A second common approach is for states to partner with businesses by proactively offering guidance aimed at increasing compliance and reducing uncertainty. For example, Rhode Island’s Department of Environmental Management engaged in consistent outreach to companies that encouraged them to voluntarily declare and correct noncompliance, which many companies did, thus avoiding penalties. Hawaii built an online tool to reduce uncertainties around prospective renewable energy projects by detailing the specific regulatory approvals that would be needed, the expected timeline, and the most efficient sequence for applications.

Some states have found it beneficial to inventory, review, and revise their regulatory codes to make them easier to understand and comply with, as documented in this NGA paper. A first step is to “catalog” all of the rules and requirements, which can then inform a state’s systematic review focused on regulatory objectives, effectiveness, and compliance costs. The paper argues that the sustained success of such an effort is more likely when states set clear goals, develop quantitative progress metrics, and communicate these clearly to the public and key decision-makers.

Another NGA paper focuses on online “one-stop” portals—single-point-of-entry websites for any interaction a business may have with the state government. The paper examines how four states—Connecticut, Delaware, Rhode Island, and Tennessee—use one-stop portals to improve customer service by providing clearer, step-by-step guidance. One-stops can also help states link previously unconnected systems and information across different regulatory authorities to reduce duplicative work and processing times. Launching a new business can require many time-consuming interactions with a range of state agencies, so one-stops can be particularly beneficial for entrepreneurs and small businesses that lack both regulatory expertise and time. These systems can also benefit agencies by reducing operating costs, increasing business compliance, and generating valuable performance data.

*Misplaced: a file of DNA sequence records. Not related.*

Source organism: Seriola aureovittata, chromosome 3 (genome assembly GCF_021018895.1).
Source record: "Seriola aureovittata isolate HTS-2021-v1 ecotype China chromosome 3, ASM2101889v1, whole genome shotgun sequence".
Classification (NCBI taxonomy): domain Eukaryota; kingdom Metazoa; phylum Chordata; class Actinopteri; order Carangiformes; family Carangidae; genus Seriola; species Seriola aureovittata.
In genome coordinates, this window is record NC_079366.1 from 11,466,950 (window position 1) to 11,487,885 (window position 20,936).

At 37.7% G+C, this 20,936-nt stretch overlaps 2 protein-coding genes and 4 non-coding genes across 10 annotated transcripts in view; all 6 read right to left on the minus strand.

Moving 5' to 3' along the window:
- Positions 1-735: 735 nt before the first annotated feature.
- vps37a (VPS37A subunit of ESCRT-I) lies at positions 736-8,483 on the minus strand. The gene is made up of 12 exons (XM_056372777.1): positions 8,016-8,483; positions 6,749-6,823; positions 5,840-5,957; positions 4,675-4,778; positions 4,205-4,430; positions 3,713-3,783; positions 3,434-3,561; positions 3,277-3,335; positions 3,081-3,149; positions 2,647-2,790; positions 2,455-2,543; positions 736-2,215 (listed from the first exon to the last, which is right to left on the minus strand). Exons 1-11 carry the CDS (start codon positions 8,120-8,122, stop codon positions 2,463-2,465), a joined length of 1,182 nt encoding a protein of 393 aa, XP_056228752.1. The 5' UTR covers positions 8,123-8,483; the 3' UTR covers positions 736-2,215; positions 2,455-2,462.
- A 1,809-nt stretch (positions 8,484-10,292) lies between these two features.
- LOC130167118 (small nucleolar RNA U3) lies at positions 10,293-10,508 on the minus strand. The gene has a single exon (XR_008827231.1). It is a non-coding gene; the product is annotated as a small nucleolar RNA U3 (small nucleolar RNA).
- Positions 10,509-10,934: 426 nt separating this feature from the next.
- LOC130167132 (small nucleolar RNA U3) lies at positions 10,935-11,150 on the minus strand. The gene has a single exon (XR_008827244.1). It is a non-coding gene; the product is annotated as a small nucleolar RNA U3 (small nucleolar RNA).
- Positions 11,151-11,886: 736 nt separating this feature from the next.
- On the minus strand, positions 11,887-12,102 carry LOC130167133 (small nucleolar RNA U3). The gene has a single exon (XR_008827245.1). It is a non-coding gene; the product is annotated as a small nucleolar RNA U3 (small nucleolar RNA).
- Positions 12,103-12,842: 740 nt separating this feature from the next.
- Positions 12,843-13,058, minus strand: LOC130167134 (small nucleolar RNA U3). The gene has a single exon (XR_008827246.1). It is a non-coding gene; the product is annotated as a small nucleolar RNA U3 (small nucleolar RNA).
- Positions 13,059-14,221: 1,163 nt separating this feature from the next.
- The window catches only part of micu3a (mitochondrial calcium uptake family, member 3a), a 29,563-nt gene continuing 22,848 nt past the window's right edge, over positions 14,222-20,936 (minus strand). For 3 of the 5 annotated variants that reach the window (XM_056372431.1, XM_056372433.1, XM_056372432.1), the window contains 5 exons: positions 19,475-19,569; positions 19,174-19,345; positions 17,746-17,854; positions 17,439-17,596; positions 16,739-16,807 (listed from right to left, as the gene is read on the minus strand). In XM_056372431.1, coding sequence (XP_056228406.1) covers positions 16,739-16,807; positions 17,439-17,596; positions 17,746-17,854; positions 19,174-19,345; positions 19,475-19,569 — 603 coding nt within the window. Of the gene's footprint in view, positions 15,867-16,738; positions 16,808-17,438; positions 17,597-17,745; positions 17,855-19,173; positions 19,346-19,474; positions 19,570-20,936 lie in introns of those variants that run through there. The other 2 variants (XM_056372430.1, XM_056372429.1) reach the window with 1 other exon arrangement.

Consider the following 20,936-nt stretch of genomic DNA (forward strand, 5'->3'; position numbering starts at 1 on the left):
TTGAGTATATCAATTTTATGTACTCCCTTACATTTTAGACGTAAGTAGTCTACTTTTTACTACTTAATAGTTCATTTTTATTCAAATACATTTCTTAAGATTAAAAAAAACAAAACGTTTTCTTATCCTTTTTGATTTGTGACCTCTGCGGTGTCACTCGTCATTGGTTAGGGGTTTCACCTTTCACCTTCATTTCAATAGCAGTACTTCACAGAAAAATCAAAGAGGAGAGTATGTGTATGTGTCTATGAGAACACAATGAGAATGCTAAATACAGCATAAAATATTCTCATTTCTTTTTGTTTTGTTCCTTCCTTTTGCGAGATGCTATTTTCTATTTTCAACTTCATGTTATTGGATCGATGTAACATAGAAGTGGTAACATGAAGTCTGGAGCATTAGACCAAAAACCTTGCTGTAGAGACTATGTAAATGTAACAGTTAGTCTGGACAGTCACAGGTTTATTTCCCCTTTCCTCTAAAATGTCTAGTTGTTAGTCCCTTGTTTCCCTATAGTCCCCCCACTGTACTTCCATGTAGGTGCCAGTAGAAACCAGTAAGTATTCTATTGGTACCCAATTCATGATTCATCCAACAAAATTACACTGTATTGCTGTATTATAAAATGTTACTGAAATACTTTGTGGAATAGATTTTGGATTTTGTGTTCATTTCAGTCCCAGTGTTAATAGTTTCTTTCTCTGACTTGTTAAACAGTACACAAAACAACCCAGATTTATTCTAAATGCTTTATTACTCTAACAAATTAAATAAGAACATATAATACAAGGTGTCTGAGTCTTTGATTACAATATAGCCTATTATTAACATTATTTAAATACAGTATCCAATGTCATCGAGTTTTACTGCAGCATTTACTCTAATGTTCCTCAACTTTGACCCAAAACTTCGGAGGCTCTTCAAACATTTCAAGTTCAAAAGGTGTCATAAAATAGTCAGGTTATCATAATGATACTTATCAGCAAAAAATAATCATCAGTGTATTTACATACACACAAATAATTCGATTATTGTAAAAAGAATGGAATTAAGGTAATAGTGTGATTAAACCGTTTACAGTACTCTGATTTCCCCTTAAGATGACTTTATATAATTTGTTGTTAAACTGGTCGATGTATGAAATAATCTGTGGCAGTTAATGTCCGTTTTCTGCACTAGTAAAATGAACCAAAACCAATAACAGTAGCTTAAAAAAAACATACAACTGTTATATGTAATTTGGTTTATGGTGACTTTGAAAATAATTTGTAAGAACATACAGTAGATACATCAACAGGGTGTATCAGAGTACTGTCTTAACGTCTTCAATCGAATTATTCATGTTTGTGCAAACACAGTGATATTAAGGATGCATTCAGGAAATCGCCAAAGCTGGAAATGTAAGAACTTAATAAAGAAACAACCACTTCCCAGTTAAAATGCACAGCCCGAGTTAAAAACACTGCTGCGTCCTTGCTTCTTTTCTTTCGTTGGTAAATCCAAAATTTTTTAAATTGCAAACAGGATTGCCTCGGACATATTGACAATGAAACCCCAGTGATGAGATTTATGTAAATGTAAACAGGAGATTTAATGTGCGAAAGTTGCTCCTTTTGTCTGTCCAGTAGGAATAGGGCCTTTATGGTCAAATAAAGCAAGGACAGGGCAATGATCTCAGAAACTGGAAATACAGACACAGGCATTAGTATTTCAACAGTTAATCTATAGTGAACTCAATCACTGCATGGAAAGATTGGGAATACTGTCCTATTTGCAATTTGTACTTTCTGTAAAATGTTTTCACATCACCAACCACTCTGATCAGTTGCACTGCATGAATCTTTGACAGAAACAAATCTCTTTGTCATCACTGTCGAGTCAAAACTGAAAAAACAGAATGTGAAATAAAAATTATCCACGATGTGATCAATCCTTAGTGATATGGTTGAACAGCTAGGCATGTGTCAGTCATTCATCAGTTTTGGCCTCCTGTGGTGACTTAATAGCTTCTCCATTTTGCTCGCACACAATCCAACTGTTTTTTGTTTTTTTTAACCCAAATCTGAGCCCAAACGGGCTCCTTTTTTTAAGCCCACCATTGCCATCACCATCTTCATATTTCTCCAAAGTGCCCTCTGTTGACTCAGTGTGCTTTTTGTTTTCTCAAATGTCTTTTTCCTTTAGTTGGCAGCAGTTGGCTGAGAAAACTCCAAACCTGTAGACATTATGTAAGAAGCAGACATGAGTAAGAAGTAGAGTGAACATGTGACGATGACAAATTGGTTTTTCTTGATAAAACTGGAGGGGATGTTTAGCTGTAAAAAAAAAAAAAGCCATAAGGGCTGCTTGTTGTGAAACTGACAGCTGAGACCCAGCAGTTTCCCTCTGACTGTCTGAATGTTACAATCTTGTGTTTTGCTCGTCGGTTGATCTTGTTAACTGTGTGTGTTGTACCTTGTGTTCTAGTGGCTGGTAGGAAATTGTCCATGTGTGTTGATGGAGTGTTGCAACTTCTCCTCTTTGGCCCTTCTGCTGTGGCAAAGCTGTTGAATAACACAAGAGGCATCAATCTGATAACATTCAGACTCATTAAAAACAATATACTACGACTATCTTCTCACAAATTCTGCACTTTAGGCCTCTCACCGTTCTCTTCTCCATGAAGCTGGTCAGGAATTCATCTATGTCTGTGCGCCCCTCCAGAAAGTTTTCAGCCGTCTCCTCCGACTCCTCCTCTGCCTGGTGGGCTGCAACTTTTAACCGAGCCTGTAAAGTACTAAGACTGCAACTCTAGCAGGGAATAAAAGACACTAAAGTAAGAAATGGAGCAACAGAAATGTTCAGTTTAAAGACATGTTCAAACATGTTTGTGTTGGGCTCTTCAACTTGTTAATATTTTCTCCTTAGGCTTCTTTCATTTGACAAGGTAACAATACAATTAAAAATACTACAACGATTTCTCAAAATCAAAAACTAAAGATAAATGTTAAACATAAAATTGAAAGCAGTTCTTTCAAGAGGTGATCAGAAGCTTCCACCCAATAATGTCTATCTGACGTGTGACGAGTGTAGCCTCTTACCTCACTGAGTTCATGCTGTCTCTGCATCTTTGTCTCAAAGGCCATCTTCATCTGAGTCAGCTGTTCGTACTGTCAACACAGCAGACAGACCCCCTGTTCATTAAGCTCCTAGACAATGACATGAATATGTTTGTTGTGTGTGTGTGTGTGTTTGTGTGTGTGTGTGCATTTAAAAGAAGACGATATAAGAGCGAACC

Lessons learned from COVID-19

The onset of the COVID-19 pandemic presented state regulatory officials with unique challenges. They had to quickly implement a range of rule and process changes to protect public health while ensuring that businesses, health care providers, and regulatory authorities could continue operating safely. For example, agencies enabled more transactions to be completed online, expedited approvals for outdoor dining, and provided increased flexibility for telehealth providers. Two papers, one by the NGA and the other by the National Academy of Public Administration (NAPA), document these policy changes and the compliance system improvements that states made both before and during the pandemic that helped them quickly adapt their regulatory systems to the changing circumstances.

One lesson to draw from these experiences is that change is possible within regulatory agencies and that these agencies can act nimbly when it is a priority. If officials and policymakers can draw insights from changes made during the pandemic, these experiences have the potential to shape future improvements.